Planning for accessibility and visitability
From: Thomas Lofft (
Date: Wed, 12 Jan 2011 19:54:47 -0800 (PST)

Debby Vajda wrote an excellent summary of the need for accessible housing as 
well as schools, gov't offices, medical facilities, and all other service 
At Liberty Village, MD,  a minimum standard of visitability was embraced in the 
earliest planning criteria. 
Two homes were built in the first phase for full first floor accessibility 
including accessible kitchen and two master suites with two full accessible 
baths on the main floor.
Lot reservations have been made for another two such homes in Phase 2 this year.
One of the original main floor accessible homes is now available for purchase. 
Details are available at:
Tom Lofft
Liberty Village, MD
Date: Mon, 10 Jan 2011 18:44:43 -0800
From: Debby Vajda <debby [at]>
Subject: [C-L]_ Planning for accessibility and visitability
To: cohousing-l [at]

Hi Everyone,
As many of you know, when CoHo Ecovillage in Corvallis, Oregon was in 
formation, we had a commitment to making most of our units accessible 
and visitable to people using wheelchairs and walkers. We were fortunate 
in having early members whose adult children were in wheelchairs, which 
made an impact on our initial thinking and planning.

We then became interested in opening up the opportunity of living in 
cohousing to someone who might typically be isolated due to physical 
disability, and unable to join our community without financial 
assistance because of limited income. Out of this came the creation of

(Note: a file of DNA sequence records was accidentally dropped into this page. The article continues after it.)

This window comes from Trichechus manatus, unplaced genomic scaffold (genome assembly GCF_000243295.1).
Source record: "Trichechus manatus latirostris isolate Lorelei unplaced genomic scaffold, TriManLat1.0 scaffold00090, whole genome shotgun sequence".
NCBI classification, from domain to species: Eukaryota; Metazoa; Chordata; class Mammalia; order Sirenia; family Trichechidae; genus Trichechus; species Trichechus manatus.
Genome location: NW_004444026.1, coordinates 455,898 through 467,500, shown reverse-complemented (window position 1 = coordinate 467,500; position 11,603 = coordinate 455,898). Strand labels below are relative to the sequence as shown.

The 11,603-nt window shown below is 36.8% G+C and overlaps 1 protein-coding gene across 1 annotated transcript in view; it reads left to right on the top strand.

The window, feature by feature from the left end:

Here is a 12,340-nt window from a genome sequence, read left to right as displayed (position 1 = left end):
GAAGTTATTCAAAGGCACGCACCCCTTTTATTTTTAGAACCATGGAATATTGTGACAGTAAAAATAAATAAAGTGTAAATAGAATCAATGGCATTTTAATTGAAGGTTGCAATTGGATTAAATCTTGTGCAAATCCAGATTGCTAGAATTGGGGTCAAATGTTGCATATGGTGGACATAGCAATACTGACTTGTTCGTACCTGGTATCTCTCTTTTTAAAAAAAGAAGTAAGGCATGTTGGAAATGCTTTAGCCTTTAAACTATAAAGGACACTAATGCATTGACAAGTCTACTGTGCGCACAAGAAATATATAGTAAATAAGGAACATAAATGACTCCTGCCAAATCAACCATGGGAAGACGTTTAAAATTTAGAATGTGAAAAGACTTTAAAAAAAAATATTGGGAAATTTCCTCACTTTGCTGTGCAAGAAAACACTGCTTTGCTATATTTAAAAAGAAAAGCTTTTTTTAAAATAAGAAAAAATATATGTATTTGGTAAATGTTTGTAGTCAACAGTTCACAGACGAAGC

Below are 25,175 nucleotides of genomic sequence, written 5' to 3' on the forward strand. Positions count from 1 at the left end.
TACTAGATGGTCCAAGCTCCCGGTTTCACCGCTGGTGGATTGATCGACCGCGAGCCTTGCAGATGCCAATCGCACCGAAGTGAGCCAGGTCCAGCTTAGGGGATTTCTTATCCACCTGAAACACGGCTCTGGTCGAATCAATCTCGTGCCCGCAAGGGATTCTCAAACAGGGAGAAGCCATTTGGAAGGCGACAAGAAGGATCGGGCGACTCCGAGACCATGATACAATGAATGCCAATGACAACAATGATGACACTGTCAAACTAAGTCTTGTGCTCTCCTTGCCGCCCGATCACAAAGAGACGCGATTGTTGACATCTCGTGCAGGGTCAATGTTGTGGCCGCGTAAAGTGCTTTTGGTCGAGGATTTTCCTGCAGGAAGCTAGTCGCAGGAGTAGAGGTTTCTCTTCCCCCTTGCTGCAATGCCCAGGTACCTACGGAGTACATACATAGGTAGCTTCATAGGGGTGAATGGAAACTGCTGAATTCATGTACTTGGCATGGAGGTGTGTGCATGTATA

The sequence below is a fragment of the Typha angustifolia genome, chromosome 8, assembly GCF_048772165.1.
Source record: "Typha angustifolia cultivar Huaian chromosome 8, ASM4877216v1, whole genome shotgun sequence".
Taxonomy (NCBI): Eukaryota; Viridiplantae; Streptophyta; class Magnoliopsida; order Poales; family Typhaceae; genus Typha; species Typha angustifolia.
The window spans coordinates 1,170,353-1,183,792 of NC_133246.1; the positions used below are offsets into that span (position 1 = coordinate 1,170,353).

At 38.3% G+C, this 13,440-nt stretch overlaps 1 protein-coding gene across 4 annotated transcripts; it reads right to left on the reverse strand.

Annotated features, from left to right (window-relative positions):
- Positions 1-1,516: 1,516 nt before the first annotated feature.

our 501(c)3 nonprofit organization, A Home in Community. AHIC purchased a 
unit at CoHo which will always be available as an affordable rental for 
a low-income adult with physical disabilities.

Since the creation of AHIC, our vision has grown, as we have become 
increasingly aware of the many benefits to the entire community of 
accessibility and visitability, whether or not a particular unit is set 
aside, as we have done. Here are some of these benefits:

* People with physical disabilities have the opportunity to live in
community, and the community benefits from their presence.
* All community members are able to age in place, even as our
physical abilities change with time.
* All homes are visitable by everyone, broadening our connections
and friendships.

"Visitability" is a growing trend nationwide. The term refers to 
single-family or owner-occupied housing designed in such a way that it 
can be lived in or visited by people who have trouble with steps or who 
use wheelchairs or walkers. A house is visitable when it meets three 
basic requirements:

* one zero-step entrance.
* doors with 32 inches of clear passage space.
* one bathroom on the main floor you can get into in a wheelchair

We would like to strongly encourage communities in formation to consider 
accessibility and visitability during the planning stages of your 
community. Here are some of the many resources available to you.

* The 30-minute presentation, "Building An Inclusive Community: The
AHIC Experience", made by AHIC at the 2009 National Cohousing
Conference is now available via You Tube. You can access both
parts of it directly from our home page at <>

* A useful booklet on visitability can be found at more
resources, of course, can be found throughout the web.

* If your community has an interest in forming something similar to
AHIC but you'd like to avoid the hassle and expense of forming
your own nonprofit, we may be able to assist you by becoming your
fiscal sponsor. We would be happy to discuss this possibility with you.

Please feel free to let us know if we can be of help. Let's make our 
communities accessible to everyone -- including ourselves, in our 
perhaps not so physically able futures!

Debby Vajda
info [at]


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